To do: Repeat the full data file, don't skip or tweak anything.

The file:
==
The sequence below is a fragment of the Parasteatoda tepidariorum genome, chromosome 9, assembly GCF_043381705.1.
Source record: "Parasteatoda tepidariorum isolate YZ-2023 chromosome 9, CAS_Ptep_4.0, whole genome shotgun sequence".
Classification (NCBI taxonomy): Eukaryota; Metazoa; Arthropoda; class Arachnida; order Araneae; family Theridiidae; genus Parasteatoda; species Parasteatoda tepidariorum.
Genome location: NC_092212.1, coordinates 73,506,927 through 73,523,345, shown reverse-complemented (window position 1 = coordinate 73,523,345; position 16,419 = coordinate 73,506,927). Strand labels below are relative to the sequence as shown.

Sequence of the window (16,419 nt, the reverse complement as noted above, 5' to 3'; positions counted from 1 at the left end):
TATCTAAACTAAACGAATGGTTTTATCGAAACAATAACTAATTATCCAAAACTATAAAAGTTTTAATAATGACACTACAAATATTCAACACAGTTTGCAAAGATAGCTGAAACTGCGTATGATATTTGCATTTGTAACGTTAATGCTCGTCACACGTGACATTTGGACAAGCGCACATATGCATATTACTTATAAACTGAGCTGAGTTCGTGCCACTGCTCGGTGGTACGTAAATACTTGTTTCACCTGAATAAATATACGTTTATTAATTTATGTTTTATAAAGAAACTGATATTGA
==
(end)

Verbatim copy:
The sequence below is a fragment of the Parasteatoda tepidariorum genome, chromosome 9, assembly GCF_043381705.1.
Source record: "Parasteatoda tepidariorum isolate YZ-2023 chromosome 9, CAS_Ptep_4.0, whole genome shotgun sequence".
Classification (NCBI taxonomy): Eukaryota; Metazoa; Arthropoda; class Arachnida; order Araneae; family Theridiidae; genus Parasteatoda; species Parasteatoda tepidariorum.
Genome location: NC_092212.1, coordinates 73,506,927 through 73,523,345, shown reverse-complemented (window position 1 = coordinate 73,523,345; position 16,419 = coordinate 73,506,927). Strand labels below are relative to the sequence as shown.

Sequence of the window (16,419 nt, the reverse complement as noted above, 5' to 3'; positions counted from 1 at the left end):
TATCTAAACTAAACGAATGGTTTTATCGAAACAATAACTAATTATCCAAAACTATAAAAGTTTTAATAATGACACTACAAATATTCAACACAGTTTGCAAAGATAGCTGAAACTGCGTATGATATTTGCATTTGTAACGTTAATGCTCGTCACACGTGACATTTGGACAAGCGCACATATGCATATTACTTATAAACTGAGCTGAGTTCGTGCCACTGCTCGGTGGTACGTAAATACTTGTTTCACCTGAATAAATATACGTTTATTAATTTATGTTTTATAAAGAAACTGATATTGA